Tom Lucas, who grew up nearby in Lander, is as much a historian as a painter. He’s well known locally for his monumental effort to research and recreate the methods by which the ancient Shoshone treated the horns of bighorn sheep, to craft the legendarily strong and supple bows that allowed them to be master hunters.

Travel_LucasOne of his bows was on display last Sunday, along with several of his masterful paintings of native crafts. As part of learning to paint them, as you can see from the beaded bag in this picture, he also recreates them.

Tom, whom I consider a good friend, told me he began to paint as a young lad because he was inspired by the work of Charlie Russell. “I never thought I could get to be that good,” he said, “and maybe I’m not.” But you can see how far he has come in that direction.

He also said that he hoped the show might inspire the same dream for some of its young visitors. If it does, they’re in a good place to find living mentors.

© Lois Wingerson, 2016

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Volunteers Help Free Sheep Caught by Muggers

Guest columnist Karen Sullivan recounts a unique adventure, her reward for being in the Dubois area during the “shoulder season.”

BighornSheepStudyRecently, I had the unforgettable opportunity to help study some of the bighorn sheep and mule deer in the Dubois area, up close. It was an incredible experience!

Along with several other volunteers, I assisted in a joint project of the National Bighorn Sheep Center, the University of Wyoming, and the state Game & Fish Department to monitor the body condition and migration patterns of these wonderful animals. Our job as volunteers was to help collect the sheep delivered by helicopter, and to protect both the biologists and the animals by holding them still while they were being examined.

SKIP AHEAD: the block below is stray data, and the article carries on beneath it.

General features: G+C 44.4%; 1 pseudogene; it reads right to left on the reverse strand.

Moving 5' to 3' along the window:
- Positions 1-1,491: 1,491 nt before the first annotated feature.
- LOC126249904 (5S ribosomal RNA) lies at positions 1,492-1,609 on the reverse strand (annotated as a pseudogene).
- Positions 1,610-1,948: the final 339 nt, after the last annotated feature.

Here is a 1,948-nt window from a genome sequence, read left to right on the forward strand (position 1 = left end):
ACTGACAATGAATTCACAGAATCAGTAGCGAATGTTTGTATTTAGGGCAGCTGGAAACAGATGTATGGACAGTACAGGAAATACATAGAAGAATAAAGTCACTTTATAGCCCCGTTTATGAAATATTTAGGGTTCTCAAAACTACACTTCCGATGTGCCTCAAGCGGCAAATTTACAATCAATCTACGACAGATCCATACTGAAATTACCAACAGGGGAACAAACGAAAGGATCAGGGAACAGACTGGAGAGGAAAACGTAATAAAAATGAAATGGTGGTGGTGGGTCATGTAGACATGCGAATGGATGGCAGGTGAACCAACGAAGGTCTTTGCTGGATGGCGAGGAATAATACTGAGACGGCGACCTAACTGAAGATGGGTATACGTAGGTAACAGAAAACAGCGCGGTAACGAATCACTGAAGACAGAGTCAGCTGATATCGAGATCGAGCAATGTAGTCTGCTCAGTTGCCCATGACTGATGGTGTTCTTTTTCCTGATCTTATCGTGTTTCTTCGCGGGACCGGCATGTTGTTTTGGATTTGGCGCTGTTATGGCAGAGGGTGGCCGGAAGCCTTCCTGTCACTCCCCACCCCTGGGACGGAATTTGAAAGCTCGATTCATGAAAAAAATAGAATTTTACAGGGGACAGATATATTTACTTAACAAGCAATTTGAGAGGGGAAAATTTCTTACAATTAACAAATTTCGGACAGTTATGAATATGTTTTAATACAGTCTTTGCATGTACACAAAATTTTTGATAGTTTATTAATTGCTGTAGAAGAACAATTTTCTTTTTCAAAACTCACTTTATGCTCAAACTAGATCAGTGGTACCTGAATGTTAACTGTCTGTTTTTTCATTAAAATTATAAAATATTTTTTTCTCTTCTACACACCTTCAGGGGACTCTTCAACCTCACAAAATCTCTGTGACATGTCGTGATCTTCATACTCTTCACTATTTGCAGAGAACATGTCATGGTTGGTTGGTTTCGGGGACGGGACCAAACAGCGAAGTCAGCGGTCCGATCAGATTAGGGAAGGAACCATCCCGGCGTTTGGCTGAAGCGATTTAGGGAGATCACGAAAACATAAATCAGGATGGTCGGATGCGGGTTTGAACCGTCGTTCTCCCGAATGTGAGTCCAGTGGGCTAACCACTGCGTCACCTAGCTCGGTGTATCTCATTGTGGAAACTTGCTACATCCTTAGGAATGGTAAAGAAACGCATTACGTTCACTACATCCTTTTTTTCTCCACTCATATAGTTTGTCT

Last year, several ewes were collared in order to track their movements and recapture them annually for physical examinations. A helicopter crew from New Zealand was hired to capture the sheep and bring them to the exam area near Dubois.

BighornSheepStudy1The crew used a helicopter and net gun to catch the sheep. Once the sheep were caught in the net, two muggers (yes, that is what they are called!) jumped from the helicopter to blindfold and hobble the sheep. They also wrapped them in a sturdy tarp for transport to the exam area.

The helicopter pilot’s skills were impressive, to say the least! He very gently laid the sheep on the ground, where volunteers picked them up and carried them to the biologists who would examine them. Each animal had an extensive examination, which included measuring their body fat, checking for pregnancy using an ultrasound, and collecting blood, ear, nose, and throat swab samples to test them for disease.

BighornSheepStudy2Most of the sheep were surprisingly calm throughout the process, especially considering that no tranquilizer was used.

The collars were then adjusted or replaced as needed. After this, the sheep were moved to an open area, where their blindfolds and hobbles were removed and they were set free. Volunteers were also able to help with freeing the ewes.